Economists have long shown that investments in research and development, from both government and the private sector, are critical in driving innovation, productivity and growth. R&D investment is even more important today because many U.S. competitors are seeking to compete in innovation-based industries, including by expanding research funding and putting in place generous R&D tax incentives.
The United States used to lead in both areas. In the 1960s, the federal government invested more in research than all other governments and foreign businesses combined. No wonder the United States dominated the world in technological innovation. The United States also led in tax incentives for innovation, with President Reagan signing into law the world’s first R&D tax credit in 1981. As late as the Clinton Administration, the United States led the world in R&D tax generosity.
But decades of tight purse strings in Washington, coupled with ideological predilections of both sides of the aisle to have government use tax revenues for other purposes, especially tax cuts and entitlement spending, has meant that the federal government is now a laggard in supporting public and private R&D.
According to a recent study the United States ranked 19th in R&D tax generosity, behind nations such as China, India and Japan. When it comes to government support for R&D as a share of GDP, the United States ranks 9th among OECD nations.
It is wishful thinking to believe that this lack of support doesn’t matter when it comes to U.S. innovation-based competitiveness. To be sure, the United States possesses other strengths, such as robust venture capital markets, but to win in today’s fierce global competition, nations need to ensure that all parts of their innovation policy, including financial support, are world-class.
So how much more would the federal government have to invest, both in direct funding and tax expenditures to be once again be the world leader?
For research funding, the top four nations (South Korea, Austria, Norway and German) invest an average of 0.89% of GDP in research. The U.S. federal government invests just 0.63%. For the United States to invest 0.89% in research, Congress would have to appropriate $50 billion more annually. To exceed the top country, South Korea, it would need $64 billion more.
For R&D tax incentives (R&D credits and “patent boxes”), the top four nations (France, Portugal, Spain and Turkey) have an average subsidy rate of 37.5% (in other words, the government provides a tax credit for 37.5% of business R&D expenditures). The U.S. rate is just 12%. The cost in terms of tax expenditures for business R&D is $9.9 billion, so for the United States to provide a subsidy rate of 37.5% would require an estimated $30.1 billion additional tax subsidy. To exceed the generosity of France’s credit (the most generous), it would need $37.1 billion more.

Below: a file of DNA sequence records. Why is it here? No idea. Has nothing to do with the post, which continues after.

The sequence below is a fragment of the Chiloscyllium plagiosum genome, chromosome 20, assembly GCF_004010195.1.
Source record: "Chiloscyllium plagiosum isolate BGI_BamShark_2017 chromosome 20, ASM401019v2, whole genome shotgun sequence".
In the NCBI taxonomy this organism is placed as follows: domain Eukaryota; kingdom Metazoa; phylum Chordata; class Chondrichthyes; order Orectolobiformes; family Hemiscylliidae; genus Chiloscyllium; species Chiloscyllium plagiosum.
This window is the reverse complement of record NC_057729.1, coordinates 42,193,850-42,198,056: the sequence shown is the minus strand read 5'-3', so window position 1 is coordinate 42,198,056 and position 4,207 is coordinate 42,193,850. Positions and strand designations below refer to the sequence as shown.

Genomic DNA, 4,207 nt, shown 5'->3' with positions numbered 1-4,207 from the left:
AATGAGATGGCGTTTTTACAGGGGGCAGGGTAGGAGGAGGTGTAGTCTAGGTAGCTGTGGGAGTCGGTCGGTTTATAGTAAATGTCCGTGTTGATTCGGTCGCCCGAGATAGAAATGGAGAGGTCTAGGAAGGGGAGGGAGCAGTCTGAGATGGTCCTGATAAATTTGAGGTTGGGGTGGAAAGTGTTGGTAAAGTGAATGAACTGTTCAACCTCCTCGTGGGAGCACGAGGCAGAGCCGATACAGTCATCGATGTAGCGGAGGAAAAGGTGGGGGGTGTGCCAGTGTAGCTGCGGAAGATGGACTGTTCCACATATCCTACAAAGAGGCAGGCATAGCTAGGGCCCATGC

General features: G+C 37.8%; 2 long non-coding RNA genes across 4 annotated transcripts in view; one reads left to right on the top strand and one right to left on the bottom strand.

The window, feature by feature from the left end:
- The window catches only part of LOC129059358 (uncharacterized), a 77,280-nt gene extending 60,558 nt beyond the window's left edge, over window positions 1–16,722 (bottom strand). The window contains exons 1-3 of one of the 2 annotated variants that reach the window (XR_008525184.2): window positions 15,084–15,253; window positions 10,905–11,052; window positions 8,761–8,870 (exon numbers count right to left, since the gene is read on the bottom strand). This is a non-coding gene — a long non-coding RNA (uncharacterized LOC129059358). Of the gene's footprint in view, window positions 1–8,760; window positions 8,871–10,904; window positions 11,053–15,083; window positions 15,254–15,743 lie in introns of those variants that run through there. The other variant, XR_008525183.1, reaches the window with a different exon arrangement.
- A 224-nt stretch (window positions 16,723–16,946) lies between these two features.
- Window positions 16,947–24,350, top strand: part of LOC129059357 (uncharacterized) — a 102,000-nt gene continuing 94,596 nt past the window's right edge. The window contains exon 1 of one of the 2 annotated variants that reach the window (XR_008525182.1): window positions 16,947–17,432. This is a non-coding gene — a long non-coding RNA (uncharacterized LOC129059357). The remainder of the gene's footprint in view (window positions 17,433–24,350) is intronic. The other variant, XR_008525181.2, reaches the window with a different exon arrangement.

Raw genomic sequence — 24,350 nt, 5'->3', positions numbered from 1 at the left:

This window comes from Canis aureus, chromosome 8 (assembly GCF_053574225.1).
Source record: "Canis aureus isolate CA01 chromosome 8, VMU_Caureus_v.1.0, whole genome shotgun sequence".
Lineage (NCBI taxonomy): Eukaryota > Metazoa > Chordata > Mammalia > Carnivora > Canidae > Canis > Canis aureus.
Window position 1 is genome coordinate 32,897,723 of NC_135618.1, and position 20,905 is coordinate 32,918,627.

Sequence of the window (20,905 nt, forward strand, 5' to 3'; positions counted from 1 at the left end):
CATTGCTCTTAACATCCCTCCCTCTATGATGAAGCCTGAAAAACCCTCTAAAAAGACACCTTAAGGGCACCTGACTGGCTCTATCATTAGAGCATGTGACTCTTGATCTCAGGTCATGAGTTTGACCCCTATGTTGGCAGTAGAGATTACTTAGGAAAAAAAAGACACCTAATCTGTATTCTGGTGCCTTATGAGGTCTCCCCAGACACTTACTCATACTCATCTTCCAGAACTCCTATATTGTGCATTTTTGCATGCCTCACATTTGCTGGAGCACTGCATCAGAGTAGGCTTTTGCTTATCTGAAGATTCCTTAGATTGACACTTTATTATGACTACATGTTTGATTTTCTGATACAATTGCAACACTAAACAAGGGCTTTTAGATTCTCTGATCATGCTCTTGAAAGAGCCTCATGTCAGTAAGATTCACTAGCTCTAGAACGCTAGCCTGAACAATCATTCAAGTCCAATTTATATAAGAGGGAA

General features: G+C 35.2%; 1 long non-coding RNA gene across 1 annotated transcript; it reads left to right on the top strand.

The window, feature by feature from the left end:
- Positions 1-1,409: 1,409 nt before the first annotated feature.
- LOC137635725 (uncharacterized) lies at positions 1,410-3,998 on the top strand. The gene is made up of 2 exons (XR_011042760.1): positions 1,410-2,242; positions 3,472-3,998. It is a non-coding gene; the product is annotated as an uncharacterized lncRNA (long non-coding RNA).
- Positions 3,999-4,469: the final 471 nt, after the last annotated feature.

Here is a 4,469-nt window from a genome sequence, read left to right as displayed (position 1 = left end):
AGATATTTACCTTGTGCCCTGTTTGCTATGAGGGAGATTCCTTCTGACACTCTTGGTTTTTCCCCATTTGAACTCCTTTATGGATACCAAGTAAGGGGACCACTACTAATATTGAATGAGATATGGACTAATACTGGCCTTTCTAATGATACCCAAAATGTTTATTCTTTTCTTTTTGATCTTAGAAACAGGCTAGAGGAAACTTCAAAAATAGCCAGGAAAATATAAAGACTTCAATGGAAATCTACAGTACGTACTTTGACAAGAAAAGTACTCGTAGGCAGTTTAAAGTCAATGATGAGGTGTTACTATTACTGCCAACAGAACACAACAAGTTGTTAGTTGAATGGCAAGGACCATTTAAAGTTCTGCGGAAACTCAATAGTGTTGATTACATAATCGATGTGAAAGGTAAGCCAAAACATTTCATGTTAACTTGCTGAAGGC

So, for the United States to invest as much as the top four countries for R&D both directly and indirectly, it would need to invest an additional $81 billion annually. If it wanted to be the most generous on both R&D spending and tax incentives, it would need to spend $101 billion more per year.
This may seem like a lot. But this is investment, and as such it generates economic growth, which in turn generates tax revenues. The Information Technology and Innovation Foundation (ITIF) has estimated that at least 40% of R&D spending is recovered in increased tax revenues from growth and even more if the expenditures are focused on areas of R&D with big productivity impacts, like artificial intelligence and robotics. And expanding the R&D tax credit would pay for itself after 15 years in higher federal tax revenues.
President Trump has rightly called for “making America great again.” That won’t happen unless businesses and the government invest much more in R&D. Both Congress and the Trump administration have an opportunity to once again ensure that America leads in the world in R&D support.
Robert D. Atkinson is president of the Information Technology and Innovation Foundation (ITIF), the world’s top-ranked think tank for science and technology policy.